Ingredient Intelligence

Why Pistachios Are Green: Plus 5 Favorite Recipes for Using Them

updated May 2, 2019
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(Image credit: Christian Jung)

Could there be anything better than a handful of pistachios? They’re a snack on their own, they’re a dessert when mixed with ice cream, they’re a savory addition to our salads — I wouldn’t be surprised if they could leap tall buildings and move faster than a speeding bullet, too. They’re basically the superhero of nuts. Except they’re not actually nuts. And with that bright green color, they’re not exactly fooling anyone with their low-profile disguise.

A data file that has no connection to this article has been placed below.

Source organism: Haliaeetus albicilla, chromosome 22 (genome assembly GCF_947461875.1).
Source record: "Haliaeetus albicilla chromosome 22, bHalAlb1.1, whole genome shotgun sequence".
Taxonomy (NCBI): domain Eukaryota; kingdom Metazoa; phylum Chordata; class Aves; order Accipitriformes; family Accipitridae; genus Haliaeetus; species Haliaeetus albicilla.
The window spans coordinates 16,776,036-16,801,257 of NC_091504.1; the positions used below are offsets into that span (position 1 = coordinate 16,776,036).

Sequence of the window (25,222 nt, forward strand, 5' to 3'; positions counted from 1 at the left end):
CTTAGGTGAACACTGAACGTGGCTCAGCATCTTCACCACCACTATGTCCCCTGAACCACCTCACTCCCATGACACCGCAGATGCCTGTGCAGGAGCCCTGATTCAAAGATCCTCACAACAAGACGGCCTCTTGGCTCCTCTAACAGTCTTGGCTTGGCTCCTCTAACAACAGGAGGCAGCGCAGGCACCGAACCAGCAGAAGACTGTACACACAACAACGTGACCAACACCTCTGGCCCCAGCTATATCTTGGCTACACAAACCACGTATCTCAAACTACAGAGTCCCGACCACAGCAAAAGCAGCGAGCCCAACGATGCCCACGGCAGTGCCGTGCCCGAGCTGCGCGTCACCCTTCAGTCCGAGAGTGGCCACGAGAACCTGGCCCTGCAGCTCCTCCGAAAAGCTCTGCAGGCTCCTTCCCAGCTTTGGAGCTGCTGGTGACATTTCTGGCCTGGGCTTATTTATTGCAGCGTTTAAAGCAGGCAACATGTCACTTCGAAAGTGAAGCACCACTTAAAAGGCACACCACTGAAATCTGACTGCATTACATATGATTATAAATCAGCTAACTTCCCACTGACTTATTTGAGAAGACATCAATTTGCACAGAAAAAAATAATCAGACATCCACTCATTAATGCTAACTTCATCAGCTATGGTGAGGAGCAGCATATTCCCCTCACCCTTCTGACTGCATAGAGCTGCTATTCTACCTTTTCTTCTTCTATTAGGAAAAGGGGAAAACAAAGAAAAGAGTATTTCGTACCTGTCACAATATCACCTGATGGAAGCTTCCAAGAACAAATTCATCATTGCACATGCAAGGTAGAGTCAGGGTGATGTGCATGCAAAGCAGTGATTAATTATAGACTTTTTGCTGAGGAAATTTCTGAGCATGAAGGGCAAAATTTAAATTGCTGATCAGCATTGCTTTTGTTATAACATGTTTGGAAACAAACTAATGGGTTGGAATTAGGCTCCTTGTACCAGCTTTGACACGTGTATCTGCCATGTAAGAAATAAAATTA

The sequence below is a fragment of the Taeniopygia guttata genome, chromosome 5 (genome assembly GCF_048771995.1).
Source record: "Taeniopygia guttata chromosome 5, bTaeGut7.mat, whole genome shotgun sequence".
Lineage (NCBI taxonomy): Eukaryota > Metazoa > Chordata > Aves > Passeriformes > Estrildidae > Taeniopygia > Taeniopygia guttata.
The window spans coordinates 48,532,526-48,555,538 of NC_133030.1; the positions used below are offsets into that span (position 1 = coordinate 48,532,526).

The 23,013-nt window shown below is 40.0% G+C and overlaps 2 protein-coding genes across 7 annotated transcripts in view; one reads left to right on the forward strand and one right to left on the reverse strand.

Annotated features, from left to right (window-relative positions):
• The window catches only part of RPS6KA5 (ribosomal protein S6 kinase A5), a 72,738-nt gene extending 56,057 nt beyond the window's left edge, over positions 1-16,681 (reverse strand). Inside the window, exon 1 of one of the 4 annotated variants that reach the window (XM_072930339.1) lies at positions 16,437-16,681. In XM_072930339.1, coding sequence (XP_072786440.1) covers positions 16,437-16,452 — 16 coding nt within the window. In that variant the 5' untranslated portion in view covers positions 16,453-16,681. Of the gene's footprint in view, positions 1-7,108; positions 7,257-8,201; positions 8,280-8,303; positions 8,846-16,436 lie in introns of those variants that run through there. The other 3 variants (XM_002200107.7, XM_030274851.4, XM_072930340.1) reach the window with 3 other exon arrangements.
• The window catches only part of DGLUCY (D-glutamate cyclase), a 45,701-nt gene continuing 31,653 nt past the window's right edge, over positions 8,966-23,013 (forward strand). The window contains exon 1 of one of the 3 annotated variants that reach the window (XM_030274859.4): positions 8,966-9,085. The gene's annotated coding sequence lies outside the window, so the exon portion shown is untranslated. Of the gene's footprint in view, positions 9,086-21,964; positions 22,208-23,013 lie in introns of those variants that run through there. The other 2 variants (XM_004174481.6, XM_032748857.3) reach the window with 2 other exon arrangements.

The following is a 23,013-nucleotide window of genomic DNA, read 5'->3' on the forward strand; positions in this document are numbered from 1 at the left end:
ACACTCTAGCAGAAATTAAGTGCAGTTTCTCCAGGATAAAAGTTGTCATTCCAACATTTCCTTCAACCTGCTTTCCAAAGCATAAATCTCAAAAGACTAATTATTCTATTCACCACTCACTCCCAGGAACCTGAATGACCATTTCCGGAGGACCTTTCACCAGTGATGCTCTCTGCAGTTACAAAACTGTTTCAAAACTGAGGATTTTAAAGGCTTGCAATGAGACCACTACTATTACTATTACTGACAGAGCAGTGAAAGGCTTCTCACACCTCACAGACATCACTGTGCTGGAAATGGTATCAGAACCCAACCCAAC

Like their cousin the cashew, are actually a seed — not a nut. The fruits grow in clusters in trees, and as the delicious pistachio seed expands, it cracks open the hard outer hull and inner shell. These ripe fruits are knocked from the trees and dried.

According to our favorite science buff, Harold McGee, the green color of a pistachio comes from chlorophyll, just like green plants and vegetables. It’s unique among other nuts and seeds for this feature. Pistachios grown in cooler climate have especially vibrant color.

Pistachios also have a distinct sweet flavor that make them an equal partner to both desserts and more savory dishes. If you’re lucky enough to have a surplus, try grinding pistachios into a seed butter. This is pure decadence both in baked goods and on toast.

Here are five of our favorite ways to use pistachios:

Do you love pistachios? How do you use them in your own baking and cooking?